For the 1-x node (hotkey "o") is used to invert the values, as 0, black, is shiny and 1, white, is dull.
I use 0.3 a lot for my diffuse, 0.2 for specular and 1 for roughness as starting point,
as these values are now parameters you can make real time changes and tweak it to your liking.
In this example, I am desaturating the roughness output to be viewed on the asset through the diffuse channel.
This can be of great help to figure out what results you are getting, maybe not with a simple shader but with tiling noise and variations added to it
Specular 0 and roughness 1 makes sure the material is dull and easier to view.
Lerp (linear interpolation)
In this example, Red can blended with Blue by using a Lerp.
The value 0 means that A shows 100%. Set to 1, B would be at 100%.
Easy to remember is 0 and A are the starting point and show first.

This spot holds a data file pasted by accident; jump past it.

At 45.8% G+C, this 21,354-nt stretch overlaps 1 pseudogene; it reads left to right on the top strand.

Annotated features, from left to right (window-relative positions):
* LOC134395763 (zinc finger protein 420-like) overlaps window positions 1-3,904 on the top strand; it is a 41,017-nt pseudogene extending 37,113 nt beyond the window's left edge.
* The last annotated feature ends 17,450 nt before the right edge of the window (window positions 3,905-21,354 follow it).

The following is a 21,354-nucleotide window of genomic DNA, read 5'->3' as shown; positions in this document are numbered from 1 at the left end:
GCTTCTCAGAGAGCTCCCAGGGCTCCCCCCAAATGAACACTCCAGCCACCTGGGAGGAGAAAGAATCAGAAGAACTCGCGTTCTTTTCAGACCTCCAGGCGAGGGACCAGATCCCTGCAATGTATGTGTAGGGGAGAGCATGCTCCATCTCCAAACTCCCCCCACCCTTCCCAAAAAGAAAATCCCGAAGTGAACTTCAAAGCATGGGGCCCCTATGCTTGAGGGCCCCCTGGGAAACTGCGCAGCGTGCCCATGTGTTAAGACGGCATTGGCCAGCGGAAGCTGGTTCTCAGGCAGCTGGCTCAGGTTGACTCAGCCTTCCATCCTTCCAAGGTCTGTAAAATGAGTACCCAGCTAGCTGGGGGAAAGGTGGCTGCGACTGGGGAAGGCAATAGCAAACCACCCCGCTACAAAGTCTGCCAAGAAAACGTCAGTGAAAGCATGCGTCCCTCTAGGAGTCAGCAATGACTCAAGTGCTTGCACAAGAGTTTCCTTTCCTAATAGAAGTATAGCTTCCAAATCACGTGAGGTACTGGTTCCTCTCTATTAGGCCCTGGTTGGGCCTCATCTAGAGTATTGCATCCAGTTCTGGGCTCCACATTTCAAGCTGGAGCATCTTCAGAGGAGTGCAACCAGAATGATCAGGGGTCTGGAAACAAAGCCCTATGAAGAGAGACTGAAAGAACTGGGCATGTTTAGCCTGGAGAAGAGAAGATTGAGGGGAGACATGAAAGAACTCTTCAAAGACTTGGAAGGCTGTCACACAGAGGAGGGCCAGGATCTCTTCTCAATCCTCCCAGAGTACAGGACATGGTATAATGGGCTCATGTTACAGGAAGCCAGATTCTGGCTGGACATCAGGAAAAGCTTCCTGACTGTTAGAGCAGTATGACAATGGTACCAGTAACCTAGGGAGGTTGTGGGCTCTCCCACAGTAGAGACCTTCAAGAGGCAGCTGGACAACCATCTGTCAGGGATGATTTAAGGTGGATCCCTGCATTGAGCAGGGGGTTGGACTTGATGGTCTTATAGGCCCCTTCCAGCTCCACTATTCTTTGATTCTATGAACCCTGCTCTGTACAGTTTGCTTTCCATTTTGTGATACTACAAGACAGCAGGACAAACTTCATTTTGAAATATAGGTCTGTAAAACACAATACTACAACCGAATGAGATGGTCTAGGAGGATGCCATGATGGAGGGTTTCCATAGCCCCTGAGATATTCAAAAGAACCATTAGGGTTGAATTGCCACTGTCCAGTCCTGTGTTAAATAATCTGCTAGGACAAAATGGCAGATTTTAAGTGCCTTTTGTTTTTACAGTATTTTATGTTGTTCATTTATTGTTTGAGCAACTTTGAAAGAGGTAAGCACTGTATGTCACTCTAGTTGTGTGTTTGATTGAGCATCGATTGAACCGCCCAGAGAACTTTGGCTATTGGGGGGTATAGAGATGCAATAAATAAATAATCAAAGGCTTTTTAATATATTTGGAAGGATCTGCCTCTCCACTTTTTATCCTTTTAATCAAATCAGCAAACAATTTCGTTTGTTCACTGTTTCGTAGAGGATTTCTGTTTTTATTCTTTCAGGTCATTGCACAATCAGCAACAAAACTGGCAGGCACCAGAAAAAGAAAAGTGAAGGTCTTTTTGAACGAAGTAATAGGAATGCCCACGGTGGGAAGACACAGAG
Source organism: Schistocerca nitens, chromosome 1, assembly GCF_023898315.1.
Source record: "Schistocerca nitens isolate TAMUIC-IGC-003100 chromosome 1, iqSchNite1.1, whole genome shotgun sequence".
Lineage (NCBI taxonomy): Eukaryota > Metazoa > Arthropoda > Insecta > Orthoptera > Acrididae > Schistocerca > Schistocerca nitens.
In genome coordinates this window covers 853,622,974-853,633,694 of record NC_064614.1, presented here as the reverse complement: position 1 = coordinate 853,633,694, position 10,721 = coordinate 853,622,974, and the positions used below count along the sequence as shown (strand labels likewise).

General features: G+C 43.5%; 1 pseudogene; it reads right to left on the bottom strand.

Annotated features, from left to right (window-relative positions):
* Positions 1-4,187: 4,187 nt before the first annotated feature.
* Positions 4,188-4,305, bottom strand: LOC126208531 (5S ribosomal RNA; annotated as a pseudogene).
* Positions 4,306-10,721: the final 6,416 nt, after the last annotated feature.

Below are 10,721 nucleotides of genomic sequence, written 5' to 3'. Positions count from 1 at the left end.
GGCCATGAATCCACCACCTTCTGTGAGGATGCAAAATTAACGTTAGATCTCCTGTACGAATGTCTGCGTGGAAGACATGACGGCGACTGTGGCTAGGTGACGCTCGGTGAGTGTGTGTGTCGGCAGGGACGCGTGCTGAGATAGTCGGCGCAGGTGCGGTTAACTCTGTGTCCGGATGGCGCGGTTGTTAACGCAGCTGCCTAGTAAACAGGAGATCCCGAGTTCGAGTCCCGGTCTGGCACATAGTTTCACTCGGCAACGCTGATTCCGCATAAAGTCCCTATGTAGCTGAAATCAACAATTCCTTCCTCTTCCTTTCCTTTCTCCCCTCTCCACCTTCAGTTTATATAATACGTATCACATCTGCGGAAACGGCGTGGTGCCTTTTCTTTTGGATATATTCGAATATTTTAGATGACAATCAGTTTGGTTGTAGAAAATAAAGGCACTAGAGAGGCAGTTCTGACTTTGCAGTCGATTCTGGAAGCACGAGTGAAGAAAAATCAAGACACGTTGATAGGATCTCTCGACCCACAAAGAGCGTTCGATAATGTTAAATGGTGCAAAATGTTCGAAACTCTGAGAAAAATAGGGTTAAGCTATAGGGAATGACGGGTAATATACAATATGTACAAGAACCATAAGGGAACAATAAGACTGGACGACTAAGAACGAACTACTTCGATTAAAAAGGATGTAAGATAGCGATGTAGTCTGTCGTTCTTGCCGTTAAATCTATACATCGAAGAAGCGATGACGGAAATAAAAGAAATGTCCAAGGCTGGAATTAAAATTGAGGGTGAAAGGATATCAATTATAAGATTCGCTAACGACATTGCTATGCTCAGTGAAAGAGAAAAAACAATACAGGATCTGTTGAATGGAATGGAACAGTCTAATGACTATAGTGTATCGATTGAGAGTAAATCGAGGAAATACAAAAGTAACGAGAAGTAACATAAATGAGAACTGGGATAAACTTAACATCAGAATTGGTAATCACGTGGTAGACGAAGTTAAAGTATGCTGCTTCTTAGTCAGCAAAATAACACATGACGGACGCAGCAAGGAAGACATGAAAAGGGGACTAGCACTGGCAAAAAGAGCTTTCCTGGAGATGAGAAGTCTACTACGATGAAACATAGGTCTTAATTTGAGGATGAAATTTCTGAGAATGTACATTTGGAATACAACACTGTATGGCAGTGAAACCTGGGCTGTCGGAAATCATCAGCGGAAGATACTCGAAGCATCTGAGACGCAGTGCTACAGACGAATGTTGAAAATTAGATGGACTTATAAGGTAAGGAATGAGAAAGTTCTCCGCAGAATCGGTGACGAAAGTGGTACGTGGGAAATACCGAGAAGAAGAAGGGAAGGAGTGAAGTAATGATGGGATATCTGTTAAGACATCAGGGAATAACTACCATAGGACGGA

Either you say B comes after A. So a value of 0.25 would mean that the layer Blue is blended 25% on top of Red.
Or, texture A with a value of 0 means no see trough or transparency, than a value of 0.1 would mean that it shows the other texture by 10%.
Detail Normal maps
Merging or using multiple normal maps is one of those tricks that is hard to figure out, and can lead to loss of detail or values if not done correctly.
Previously you needed to set up a whole bunch of nodes by hand, which can now be done with a single node "BlendAngleCorrectedNormals".
If you double click the node, you get a closer look at the nodes used to create the function.
I keep the most important texture in the "BaseNormal" and the tiling texture in "AdditionalNormal". TexCoord"0", can be added with the hotkey "u", and coord 0 is channel 0, your default UV layout.